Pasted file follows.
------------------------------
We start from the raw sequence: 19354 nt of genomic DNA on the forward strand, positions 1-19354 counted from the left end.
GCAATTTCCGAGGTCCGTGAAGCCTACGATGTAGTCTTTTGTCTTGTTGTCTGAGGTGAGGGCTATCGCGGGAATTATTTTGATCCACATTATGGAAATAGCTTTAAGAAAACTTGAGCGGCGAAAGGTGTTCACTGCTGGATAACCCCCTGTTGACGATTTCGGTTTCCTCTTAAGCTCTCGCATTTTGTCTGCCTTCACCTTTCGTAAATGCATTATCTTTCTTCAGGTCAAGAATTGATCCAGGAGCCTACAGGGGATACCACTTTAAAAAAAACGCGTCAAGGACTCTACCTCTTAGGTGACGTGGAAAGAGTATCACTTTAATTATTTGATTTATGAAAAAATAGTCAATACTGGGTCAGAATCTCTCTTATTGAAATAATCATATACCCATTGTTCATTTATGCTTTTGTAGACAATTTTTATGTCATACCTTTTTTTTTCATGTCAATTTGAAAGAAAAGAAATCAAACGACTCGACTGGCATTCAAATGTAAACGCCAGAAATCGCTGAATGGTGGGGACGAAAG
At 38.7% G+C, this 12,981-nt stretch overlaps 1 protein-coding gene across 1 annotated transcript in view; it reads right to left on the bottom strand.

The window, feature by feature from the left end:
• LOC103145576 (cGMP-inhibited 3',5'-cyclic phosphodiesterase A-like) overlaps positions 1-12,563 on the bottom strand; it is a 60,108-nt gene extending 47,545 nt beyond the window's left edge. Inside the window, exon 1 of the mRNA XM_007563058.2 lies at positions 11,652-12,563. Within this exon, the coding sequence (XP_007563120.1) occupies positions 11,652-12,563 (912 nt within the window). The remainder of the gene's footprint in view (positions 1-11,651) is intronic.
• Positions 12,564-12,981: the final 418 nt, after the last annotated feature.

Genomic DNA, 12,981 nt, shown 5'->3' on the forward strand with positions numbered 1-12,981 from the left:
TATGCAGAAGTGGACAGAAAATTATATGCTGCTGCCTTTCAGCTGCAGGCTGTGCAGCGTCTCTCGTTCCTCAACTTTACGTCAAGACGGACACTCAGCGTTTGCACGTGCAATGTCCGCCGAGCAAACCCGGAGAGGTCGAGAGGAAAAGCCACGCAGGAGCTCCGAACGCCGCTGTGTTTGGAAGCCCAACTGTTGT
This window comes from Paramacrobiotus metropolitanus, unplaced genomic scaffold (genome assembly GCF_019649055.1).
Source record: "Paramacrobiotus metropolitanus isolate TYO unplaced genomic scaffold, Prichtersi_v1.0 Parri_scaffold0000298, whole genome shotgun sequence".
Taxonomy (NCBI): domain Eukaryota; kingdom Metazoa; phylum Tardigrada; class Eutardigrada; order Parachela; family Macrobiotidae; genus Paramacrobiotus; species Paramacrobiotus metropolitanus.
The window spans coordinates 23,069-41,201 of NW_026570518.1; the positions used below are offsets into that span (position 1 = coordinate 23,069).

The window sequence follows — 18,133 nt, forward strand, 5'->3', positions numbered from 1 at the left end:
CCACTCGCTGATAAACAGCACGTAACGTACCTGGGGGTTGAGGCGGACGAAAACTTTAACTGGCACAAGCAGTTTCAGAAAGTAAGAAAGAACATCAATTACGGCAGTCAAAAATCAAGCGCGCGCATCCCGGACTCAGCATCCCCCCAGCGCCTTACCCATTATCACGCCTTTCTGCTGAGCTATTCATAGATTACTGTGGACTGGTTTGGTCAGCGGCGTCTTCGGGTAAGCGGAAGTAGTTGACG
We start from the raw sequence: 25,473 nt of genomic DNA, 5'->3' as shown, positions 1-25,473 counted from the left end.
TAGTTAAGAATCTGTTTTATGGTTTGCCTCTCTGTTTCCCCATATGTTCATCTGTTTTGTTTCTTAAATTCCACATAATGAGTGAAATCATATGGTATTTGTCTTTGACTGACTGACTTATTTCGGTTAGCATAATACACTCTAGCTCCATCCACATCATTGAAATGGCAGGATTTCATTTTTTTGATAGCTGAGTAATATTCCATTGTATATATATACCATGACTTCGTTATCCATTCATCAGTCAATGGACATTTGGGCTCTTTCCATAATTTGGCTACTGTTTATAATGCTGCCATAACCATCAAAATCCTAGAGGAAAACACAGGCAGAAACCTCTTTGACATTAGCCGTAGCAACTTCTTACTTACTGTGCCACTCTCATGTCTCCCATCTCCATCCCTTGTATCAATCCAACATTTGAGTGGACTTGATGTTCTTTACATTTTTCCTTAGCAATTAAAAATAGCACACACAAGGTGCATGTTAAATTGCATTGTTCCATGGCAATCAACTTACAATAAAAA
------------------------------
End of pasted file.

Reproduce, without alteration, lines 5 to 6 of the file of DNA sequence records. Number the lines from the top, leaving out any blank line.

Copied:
• LOC103145576 (cGMP-inhibited 3',5'-cyclic phosphodiesterase A-like) overlaps positions 1-12,563 on the bottom strand; it is a 60,108-nt gene extending 47,545 nt beyond the window's left edge. Inside the window, exon 1 of the mRNA XM_007563058.2 lies at positions 11,652-12,563. Within this exon, the coding sequence (XP_007563120.1) occupies positions 11,652-12,563 (912 nt within the window). The remainder of the gene's footprint in view (positions 1-11,651) is intronic.
• Positions 12,564-12,981: the final 418 nt, after the last annotated feature.